The Uganda National Bureau of Standards (UNBS) has cautioned agro-processors in Bunyoro sub-region to adhere to quality food standards.
Ronald Ahimbisibwe, the head of small and medium enterprises at UNBS explains that they have embarked on a campaign to ensure that agro-processors meet the required standards so that they produce quality food which is suitable for human consumption.
He says UNBS is currently training processors on how they can improve the food quality and get certified. He adds that they are putting a lot of emphasis on quality and good quality products is the only way to go for farmers and processors.
Ahimbisibwe said that the UNBS, has also joined with the Ministry of Agriculture, Animal Industry and Fisheries –MAAIF to fight aflatoxins in the country’s produce.
Aflatoxins are poisonous compounds produced by molds/fungi when they invade not-well-dried foods such as maize, groundnuts, sorghum, soybean, millet, cassava, sweet potatoes, spices, and fish as well as animal feeds if processed from contaminated foods, and can cause death to humans and animals. They have also been linked to liver cancer.
Ahimbisibwe said that that though the country is facing numerous food quality challenges, the standards body had set up mechanisms of improving the quality of food.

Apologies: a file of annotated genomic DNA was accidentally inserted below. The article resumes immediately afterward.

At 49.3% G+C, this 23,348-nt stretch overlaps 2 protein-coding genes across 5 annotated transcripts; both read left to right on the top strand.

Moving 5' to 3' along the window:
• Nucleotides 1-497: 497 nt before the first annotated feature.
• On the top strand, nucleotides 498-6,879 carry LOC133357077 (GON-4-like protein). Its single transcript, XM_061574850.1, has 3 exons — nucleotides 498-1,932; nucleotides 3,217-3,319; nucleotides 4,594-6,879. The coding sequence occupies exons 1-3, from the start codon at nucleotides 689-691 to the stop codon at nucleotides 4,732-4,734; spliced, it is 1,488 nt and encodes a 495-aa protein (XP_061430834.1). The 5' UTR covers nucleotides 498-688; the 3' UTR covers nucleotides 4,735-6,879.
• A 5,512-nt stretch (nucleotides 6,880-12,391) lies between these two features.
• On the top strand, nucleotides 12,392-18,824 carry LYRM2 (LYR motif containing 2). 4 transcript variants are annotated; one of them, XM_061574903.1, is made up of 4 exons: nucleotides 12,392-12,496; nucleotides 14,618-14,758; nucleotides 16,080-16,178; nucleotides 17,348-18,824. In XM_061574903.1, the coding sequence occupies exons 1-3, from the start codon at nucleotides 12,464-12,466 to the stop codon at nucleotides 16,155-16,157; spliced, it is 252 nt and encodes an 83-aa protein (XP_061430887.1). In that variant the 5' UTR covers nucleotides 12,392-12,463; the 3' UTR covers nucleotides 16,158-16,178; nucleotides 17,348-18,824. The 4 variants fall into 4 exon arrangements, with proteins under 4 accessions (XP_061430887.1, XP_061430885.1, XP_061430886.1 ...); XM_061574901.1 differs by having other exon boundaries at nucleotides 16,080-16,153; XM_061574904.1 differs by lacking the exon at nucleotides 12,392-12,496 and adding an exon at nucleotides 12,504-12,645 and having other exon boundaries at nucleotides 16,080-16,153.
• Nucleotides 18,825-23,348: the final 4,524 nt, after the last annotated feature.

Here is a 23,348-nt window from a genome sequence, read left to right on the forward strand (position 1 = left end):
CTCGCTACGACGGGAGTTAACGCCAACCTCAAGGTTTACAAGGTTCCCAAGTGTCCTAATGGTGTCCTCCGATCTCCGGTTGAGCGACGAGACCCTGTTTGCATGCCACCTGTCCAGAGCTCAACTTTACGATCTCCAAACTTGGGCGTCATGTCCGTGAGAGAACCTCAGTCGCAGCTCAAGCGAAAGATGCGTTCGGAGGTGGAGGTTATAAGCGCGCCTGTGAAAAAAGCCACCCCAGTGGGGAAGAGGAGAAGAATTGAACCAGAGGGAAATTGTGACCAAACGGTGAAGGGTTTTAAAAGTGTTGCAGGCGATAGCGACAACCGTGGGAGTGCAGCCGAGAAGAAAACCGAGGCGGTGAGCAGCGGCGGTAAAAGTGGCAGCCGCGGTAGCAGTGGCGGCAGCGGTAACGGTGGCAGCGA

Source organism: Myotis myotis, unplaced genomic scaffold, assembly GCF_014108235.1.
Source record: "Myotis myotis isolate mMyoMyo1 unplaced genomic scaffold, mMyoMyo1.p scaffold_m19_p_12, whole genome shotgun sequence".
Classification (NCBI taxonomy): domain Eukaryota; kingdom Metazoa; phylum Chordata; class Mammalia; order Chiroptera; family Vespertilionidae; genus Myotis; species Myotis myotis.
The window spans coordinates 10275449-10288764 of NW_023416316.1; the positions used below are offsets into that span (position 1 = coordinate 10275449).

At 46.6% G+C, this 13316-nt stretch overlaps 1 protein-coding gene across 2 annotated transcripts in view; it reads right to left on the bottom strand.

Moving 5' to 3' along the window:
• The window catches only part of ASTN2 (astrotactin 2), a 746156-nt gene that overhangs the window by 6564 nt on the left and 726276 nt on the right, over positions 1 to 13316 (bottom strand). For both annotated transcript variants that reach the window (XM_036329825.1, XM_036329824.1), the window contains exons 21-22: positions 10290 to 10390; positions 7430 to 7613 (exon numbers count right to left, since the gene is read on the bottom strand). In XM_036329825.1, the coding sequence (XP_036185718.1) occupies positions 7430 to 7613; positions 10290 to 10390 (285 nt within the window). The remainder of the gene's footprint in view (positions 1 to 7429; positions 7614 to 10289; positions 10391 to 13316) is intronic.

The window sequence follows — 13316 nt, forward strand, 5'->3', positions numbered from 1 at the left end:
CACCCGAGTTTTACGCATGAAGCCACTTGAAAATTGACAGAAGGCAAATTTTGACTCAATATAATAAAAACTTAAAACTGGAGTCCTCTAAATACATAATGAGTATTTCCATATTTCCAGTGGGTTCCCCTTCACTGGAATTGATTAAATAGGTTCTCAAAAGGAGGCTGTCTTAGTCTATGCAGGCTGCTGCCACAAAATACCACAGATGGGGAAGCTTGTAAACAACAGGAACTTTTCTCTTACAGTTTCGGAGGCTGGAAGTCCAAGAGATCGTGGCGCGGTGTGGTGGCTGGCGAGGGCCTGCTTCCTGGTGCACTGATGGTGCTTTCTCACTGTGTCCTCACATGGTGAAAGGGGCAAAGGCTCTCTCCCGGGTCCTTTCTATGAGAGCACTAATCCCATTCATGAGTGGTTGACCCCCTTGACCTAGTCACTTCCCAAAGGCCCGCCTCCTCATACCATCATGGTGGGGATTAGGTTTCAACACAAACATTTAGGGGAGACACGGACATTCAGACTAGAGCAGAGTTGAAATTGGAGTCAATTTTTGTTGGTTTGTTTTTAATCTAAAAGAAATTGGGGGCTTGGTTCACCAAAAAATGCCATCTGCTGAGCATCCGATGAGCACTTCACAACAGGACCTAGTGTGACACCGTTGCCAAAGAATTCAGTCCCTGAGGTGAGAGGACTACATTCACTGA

He says currently, UNBS is ensuring that all processors of food should be certified and that they have a laboratory for testing all the food quality before certifying the processor.
“Under the campaign, we will be reaching out to key players in the sector value chain, including farmers, traders, processors, and transporters as well as the consumers to put out the information on the practices that should be followed in ensuring the safety of these foods, hence improving quality,” he added.
The current training according to UNBS is not only targeting agro-processors involved in grains but all food agro-processors.
Vincent Muhumuza Savannah, a grain processor in Hoima City explains that there was need for sensitization of the farmers because they are the primary producers of the food. He says before enforcing the law, the UNBS should engage the farmers because the food quality gets compromised on the farms.
Godfrey Katabarwa, another food processor in Hoima explains that some unscrupulous farmers are using chemicals to induce produce such as beans and maize to dry faster than they should.
He says they are ready to comply with the directives by UNBS because they also need quality food. Katabarwa said that despite cashing in on their products, supplying high-quality products remains a challenge.